Arkansas Season Review

M. James Esarte, Junior Analyst

After the offseason firing of head coach Bret Bielema, and subsequent hiring of SMU head coach and offensive guru Chad Morris, optimism abounded in Fayetteville. Bielema’s ground-and-pound style had become irrelevant in a surprisingly high-scoring SEC, and the Hogs only won one SEC game in 2017. Morris’ uptempo scheme (the Mustangs were 14th in total offense in 2017) was supposed to cause an immediate turnaround in the Razorbacks’ fortunes.


However, the Razorbacks slogged their way to a disappointing 2-10 season, losing every single SEC game and only picking up wins against FCS squad Eastern Illinois and the 3-9 Tulsa Hurricanes. The problems began with the offense, Morris’ supposed area of expertise. He and offensive coordinator Joe Craddock, who followed Morris to Arkansas from SMU, were far too indecisive in choosing a starting quarterback, and the first three games of the season were marred by a quarterback controversy that set an uncertain tone for the rest of the season. Sophomore Cole Kelley, whose best quality is his 6’7”, 260 pound size, got the start in the first game of the season against Eastern Illinois, but he was quickly overtaken by junior Ty Storey. Both Kelley and Storey got benched mid-game, and this lack of certainty made it tough for Arkansas to get anything going.


Storey eventually established himself as the superior option, and he started eight of the last nine games (he suffered an injury late in the loss to Ole Miss and sat out against Tulsa). He threw for 1,584 yards and 11 touchdowns, but also threw 10 interceptions and only completed 57% of his passes–and he was clearly the best option at QB. One of the main things holding Storey back was his lack of weapons in the passing game. The first year transitioning from Bielema’s run-focused system to Morris’ spread system was always expected to be tough, as the coaching staff had been focused on recruiting high-quality running backs and linemen, but the lack of ability at the wideout position was concerning. The Hogs only had one player exceed 500 receiving yards (junior WR La’Michael Pettway, who had 503 yards on 30 catches), and the consistent lack of separation made it very hard for the Hogs to move it downfield. It wasn’t all bad, though–one of the rare bright spots for the Razorbacks was at RB, where former Last Chance U star Rakeem Boyd established himself as a bona fide star. Junior Devwah Whaley began the year as the starter, but after an injury against Auburn, Boyd took over and never looked back. He showed off his big play ability soon after, carrying 15 times for 102 yards against #1 Alabama, and finished the year with 734 yards rushing on 6 yards per carry. Arkansas fans will certainly look forward to seeing what he’ll do in a full season as the starter.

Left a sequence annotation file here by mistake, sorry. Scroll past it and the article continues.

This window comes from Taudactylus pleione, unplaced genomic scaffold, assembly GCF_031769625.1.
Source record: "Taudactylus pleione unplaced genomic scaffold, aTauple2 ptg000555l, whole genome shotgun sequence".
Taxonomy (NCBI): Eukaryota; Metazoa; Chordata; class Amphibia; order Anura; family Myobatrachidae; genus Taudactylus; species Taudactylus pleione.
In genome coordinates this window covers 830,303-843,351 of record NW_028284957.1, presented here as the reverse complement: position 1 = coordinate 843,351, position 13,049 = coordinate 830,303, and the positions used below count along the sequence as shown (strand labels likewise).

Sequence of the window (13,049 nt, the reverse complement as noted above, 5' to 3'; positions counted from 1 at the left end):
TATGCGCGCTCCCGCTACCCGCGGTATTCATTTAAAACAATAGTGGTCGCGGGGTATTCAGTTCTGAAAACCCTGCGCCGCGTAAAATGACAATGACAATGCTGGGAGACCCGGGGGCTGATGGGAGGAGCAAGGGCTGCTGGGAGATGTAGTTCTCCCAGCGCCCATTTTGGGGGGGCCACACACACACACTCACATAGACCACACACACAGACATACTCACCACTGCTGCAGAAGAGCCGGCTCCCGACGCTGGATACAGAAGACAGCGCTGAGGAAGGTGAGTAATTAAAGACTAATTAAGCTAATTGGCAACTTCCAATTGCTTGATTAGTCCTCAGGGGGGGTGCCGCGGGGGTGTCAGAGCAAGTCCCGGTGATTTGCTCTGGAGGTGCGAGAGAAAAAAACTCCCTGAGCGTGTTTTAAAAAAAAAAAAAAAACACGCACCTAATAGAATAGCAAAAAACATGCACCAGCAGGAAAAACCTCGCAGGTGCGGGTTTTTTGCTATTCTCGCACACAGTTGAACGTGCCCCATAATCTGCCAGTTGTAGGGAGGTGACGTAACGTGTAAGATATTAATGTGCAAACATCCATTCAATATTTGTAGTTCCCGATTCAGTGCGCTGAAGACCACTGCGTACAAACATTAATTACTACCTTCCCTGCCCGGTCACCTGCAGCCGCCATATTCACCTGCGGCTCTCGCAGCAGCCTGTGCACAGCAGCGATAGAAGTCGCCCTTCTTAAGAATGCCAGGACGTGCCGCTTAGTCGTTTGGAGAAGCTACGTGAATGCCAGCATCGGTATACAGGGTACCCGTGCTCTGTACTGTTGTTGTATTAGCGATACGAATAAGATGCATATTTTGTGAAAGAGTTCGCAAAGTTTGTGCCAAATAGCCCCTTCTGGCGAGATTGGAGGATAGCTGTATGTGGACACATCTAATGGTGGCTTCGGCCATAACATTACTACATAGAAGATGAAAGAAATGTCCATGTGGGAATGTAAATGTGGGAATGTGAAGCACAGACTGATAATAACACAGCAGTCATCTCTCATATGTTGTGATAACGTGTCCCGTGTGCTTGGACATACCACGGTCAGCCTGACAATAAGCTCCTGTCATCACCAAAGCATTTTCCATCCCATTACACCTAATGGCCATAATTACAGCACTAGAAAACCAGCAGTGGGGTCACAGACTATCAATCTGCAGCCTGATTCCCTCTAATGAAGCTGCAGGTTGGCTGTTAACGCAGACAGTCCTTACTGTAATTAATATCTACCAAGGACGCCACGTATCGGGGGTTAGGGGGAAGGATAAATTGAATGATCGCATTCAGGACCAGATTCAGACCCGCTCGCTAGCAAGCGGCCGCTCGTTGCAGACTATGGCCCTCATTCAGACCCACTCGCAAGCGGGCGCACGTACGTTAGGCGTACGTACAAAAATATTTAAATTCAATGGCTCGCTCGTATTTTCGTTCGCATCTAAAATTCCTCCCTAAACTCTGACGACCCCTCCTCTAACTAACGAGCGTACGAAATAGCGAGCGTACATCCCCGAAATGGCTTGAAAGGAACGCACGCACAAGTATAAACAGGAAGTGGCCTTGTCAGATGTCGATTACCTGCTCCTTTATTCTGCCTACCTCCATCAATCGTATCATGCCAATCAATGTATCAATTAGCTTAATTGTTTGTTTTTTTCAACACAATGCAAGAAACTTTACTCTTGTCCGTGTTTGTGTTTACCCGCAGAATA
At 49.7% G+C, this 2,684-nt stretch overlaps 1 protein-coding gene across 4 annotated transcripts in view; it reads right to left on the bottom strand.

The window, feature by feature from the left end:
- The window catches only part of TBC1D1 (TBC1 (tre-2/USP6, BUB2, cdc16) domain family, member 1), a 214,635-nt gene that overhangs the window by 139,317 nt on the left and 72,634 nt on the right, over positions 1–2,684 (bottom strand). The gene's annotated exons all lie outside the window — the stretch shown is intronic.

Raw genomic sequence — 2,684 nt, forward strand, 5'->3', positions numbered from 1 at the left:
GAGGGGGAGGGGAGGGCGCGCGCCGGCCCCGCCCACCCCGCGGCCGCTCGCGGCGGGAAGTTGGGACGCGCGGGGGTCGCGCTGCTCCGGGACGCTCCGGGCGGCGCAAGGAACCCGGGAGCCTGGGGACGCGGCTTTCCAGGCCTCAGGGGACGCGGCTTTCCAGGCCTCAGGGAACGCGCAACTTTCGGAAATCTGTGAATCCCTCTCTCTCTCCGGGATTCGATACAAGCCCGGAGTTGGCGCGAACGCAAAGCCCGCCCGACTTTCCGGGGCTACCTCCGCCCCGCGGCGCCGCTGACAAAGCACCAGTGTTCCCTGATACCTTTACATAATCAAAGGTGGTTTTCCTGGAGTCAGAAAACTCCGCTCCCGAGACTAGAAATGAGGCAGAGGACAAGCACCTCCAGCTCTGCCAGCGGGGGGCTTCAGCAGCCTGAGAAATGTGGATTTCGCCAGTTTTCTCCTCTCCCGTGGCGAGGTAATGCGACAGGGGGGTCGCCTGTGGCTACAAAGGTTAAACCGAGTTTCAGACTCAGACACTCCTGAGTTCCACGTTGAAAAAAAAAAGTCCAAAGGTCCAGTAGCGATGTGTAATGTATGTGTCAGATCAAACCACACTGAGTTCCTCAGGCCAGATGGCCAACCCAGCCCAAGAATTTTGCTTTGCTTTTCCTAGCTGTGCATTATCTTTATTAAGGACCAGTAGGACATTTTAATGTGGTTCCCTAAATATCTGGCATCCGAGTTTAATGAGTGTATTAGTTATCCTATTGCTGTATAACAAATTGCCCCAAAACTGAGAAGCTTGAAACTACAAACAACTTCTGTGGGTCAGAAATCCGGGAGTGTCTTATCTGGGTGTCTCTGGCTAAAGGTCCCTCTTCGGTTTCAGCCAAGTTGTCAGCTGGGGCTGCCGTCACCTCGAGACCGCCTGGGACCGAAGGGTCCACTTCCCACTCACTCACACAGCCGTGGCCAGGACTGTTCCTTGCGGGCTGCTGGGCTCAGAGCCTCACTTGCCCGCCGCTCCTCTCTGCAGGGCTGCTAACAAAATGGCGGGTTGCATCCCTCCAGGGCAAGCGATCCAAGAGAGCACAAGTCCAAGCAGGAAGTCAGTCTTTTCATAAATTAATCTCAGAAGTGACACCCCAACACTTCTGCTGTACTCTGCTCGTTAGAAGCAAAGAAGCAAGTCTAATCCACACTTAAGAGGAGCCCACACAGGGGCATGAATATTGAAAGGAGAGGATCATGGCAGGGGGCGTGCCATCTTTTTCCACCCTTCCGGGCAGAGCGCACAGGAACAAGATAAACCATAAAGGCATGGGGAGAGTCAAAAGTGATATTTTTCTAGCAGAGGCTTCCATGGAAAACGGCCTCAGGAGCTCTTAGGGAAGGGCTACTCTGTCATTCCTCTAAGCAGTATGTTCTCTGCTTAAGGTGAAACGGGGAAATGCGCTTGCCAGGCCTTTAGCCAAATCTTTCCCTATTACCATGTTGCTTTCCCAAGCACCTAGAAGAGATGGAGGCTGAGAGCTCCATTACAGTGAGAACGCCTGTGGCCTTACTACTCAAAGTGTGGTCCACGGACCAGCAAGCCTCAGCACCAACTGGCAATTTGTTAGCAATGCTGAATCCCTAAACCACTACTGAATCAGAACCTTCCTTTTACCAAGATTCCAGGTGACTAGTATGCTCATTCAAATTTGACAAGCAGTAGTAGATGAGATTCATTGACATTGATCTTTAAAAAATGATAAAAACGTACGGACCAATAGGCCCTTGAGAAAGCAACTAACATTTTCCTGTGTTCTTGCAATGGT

As bad as the offense was, the defense was even worse. They gave up a whopping THIRTY-SIX points per game and just over 400 yards per game. That figure is really surprising when you consider the strength of Arkansas’ D-line. Led by studs like Armon Watts (7 sacks, 8.5 tackles for loss, 3 forced fumbles), McTelvin Agim (4.5 sacks, 10 TFL, 3 FF) and Randy Ramsey (3 sacks, 7 TFL), the Hogs had one of the best pass rushes in the SEC. However, that pass rush, even with a pair of disruptive linebackers (junior De’Jon Harris and senior Dre Greenlaw) who combined for almost 200 tackles, 15.5 TFL and four sacks, couldn’t overcome an awful secondary. Outside of senior CB Ryan Pulley, who picked off three passes and broke up six more, the secondary was a mess. Opponents consistently were able to complete deep and intermediate passes consistently, and with only one solid tackler in the defensive backfield (senior safety Santos Ramirez), opposing receivers were able to get a lot of yards after the catch, leading to easy points for the other team.


Even after an extremely disappointing year, there are still reasons for optimism. Boyd and Storey are back on offense, and the Hogs add four-star receivers Treylon Burks, Trey Knox, and Shamar Nash, along with stud TE Hudson Henry, the brother of former Arkansas and current NFL TE Hunter Henry. And with a defensive line mainly composed of juniors, the Hogs keep the strength of their defensive unit intact.